Inside the pancreas, beta cells make the hormone insulin. With each meal, beta cells release insulin to help the body use or store the glucose it gets from food.
Insulin is prescribed to people with type 1 diabetes. This is because type 1 diabetes destroys beta cells in the pancreas, meaning that the body can no longer produce insulin.
People with type 2 diabetes make insulin, but their bodies don’t respond well to it. Some people with type 2 diabetes may take pills or insulin shots to help their bodies use glucose for energy.
What you should know about insulin
This section covers everything to do with insulin – insulin types, prescription, delivery, side effects, insulin pumps, over-dosage, lancets and more.
When was insulin first discovered?
It wasn’t until 1921 that insulin was physically extracted. This was done by a team from the University of Toronto which included Frederick Banting and J Macleod, who were given the Nobel Prize in Physiology or Medicine in 1923.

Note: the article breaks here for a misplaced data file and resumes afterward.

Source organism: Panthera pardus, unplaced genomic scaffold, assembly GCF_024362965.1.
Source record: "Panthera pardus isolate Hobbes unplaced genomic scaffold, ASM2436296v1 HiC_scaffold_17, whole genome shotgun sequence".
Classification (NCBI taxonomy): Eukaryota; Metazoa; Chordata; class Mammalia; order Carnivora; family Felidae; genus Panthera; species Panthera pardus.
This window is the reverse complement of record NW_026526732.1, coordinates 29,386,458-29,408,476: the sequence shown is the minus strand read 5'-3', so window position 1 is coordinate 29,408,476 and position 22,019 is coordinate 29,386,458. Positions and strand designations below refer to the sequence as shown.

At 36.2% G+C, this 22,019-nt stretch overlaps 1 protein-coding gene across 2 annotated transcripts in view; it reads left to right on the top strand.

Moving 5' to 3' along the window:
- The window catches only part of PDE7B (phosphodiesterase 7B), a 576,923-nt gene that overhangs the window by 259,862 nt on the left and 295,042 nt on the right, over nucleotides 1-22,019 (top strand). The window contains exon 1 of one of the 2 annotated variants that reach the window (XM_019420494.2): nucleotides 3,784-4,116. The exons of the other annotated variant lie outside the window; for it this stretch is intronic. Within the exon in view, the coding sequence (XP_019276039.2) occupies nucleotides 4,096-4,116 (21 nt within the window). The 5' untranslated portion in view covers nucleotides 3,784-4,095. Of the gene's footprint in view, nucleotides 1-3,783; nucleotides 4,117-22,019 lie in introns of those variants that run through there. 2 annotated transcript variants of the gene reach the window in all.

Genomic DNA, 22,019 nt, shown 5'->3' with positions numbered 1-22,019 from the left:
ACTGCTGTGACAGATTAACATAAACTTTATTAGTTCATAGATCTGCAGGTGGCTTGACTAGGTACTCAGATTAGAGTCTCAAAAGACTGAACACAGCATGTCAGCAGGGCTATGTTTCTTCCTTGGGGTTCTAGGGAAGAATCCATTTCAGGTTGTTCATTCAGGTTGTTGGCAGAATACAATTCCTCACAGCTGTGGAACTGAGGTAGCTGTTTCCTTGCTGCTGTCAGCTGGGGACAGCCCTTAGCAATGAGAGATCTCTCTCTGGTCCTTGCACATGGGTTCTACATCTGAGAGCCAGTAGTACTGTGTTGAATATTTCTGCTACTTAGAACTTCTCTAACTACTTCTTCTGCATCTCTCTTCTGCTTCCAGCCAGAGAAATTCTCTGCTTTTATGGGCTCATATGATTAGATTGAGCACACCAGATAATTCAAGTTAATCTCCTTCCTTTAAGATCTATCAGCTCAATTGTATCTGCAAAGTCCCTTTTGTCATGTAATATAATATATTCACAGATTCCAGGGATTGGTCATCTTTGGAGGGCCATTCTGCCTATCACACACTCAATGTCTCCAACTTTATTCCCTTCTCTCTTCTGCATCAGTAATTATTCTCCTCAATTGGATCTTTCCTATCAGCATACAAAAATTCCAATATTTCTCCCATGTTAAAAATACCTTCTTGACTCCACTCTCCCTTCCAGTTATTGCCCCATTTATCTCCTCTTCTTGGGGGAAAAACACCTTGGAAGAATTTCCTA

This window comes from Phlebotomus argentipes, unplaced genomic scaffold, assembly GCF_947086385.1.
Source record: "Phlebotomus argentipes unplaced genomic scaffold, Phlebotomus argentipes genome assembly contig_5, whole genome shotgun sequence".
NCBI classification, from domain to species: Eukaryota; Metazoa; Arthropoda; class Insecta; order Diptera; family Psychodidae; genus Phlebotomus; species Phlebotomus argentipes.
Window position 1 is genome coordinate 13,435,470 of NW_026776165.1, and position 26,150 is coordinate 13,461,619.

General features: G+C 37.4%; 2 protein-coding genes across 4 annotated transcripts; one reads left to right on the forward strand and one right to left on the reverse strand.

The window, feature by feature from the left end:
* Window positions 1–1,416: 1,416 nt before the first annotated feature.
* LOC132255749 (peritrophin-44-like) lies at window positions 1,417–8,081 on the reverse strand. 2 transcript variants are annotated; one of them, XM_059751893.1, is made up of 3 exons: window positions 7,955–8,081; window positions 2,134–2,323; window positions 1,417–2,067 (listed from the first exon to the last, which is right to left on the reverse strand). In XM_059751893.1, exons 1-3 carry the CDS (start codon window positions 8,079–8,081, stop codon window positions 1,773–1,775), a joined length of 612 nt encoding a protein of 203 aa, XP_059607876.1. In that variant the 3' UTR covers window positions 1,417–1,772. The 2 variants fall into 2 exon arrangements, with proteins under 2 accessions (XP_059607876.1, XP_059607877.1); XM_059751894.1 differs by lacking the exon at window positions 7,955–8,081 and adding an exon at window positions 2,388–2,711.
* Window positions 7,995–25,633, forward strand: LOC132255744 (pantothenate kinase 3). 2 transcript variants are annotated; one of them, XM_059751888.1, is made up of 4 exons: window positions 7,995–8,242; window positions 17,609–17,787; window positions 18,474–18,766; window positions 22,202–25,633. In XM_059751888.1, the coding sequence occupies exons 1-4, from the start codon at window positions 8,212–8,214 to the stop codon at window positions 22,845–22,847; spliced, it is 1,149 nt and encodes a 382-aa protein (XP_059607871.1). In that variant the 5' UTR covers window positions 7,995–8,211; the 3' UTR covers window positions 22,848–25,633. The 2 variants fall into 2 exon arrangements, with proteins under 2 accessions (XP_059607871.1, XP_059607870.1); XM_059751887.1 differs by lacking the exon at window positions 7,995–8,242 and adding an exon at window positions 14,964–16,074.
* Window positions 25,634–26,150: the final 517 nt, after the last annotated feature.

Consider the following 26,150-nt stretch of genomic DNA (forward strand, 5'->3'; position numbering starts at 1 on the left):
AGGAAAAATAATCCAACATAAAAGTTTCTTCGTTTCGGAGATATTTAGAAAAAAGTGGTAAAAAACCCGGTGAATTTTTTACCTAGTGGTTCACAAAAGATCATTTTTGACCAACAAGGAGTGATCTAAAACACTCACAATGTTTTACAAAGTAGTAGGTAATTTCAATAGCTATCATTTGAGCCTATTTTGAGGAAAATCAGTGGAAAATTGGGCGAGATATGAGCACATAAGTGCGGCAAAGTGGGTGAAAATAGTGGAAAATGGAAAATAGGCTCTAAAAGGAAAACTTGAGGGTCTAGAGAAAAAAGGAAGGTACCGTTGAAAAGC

How many types of insulin are there?
There are 4 types of insulin, based on how soon the insulin starts working (onset), when it works the hardest (peak time) and how long it lasts in your body (duration). However, each person responds to insulin in his or her own way.
That is why onset, peak time, and duration are given as ranges. The types of insulin are:
- Rapid-acting insulin (Lispro) reaches the blood within 15 minutes after injection. It peaks 30 to 90 minutes later and may last as long as 5 hours.
- Short-acting (regular) insulin usually reaches the blood within 30 minutes after injection. It peaks 2 to 4 hours later and stays in the blood for about 4 to 8 hours.
- Intermediate acting (NPH and lente) insulins reach the blood 2 to 6 hours after injection. They peak 4 to 14 hours later and stay in the blood for about 14 to 20 hours.
- Long acting (ultralente) insulin takes 6 to 14 hours to start working. It has no peak or a very small peak 10 to 16 hours after injection. It stays in the blood between 20 and 24 hours.
Some insulins come mixed together. For example, you can buy regular and NPH insulins already mixed in one bottle. They make it easier to inject two kinds of insulin at the same time.
However, you can’t adjust the amount of one insulin without also changing how much you get of the other insulin.